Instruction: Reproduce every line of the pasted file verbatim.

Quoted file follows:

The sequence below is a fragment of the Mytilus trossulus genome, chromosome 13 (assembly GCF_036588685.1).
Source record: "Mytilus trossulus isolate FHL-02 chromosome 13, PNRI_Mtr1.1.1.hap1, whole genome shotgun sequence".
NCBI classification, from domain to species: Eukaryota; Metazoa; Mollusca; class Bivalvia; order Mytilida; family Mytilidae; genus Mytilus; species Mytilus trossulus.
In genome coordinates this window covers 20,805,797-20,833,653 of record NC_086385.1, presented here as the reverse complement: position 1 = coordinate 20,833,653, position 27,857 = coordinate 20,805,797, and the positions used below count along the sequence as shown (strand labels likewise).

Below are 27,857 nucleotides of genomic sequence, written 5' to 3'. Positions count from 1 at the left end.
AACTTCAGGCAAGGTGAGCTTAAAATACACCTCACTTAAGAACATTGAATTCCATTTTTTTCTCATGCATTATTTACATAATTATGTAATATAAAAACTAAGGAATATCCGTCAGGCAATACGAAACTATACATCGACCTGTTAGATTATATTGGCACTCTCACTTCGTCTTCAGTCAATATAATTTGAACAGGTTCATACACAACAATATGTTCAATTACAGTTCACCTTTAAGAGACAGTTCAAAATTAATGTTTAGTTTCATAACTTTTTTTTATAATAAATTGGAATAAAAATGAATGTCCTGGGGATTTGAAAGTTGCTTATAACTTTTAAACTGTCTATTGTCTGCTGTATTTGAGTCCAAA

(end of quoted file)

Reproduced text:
The sequence below is a fragment of the Mytilus trossulus genome, chromosome 13 (assembly GCF_036588685.1).
Source record: "Mytilus trossulus isolate FHL-02 chromosome 13, PNRI_Mtr1.1.1.hap1, whole genome shotgun sequence".
NCBI classification, from domain to species: Eukaryota; Metazoa; Mollusca; class Bivalvia; order Mytilida; family Mytilidae; genus Mytilus; species Mytilus trossulus.
In genome coordinates this window covers 20,805,797-20,833,653 of record NC_086385.1, presented here as the reverse complement: position 1 = coordinate 20,833,653, position 27,857 = coordinate 20,805,797, and the positions used below count along the sequence as shown (strand labels likewise).

Below are 27,857 nucleotides of genomic sequence, written 5' to 3'. Positions count from 1 at the left end.
AACTTCAGGCAAGGTGAGCTTAAAATACACCTCACTTAAGAACATTGAATTCCATTTTTTTCTCATGCATTATTTACATAATTATGTAATATAAAAACTAAGGAATATCCGTCAGGCAATACGAAACTATACATCGACCTGTTAGATTATATTGGCACTCTCACTTCGTCTTCAGTCAATATAATTTGAACAGGTTCATACACAACAATATGTTCAATTACAGTTCACCTTTAAGAGACAGTTCAAAATTAATGTTTAGTTTCATAACTTTTTTTTATAATAAATTGGAATAAAAATGAATGTCCTGGGGATTTGAAAGTTGCTTATAACTTTTAAACTGTCTATTGTCTGCTGTATTTGAGTCCAAA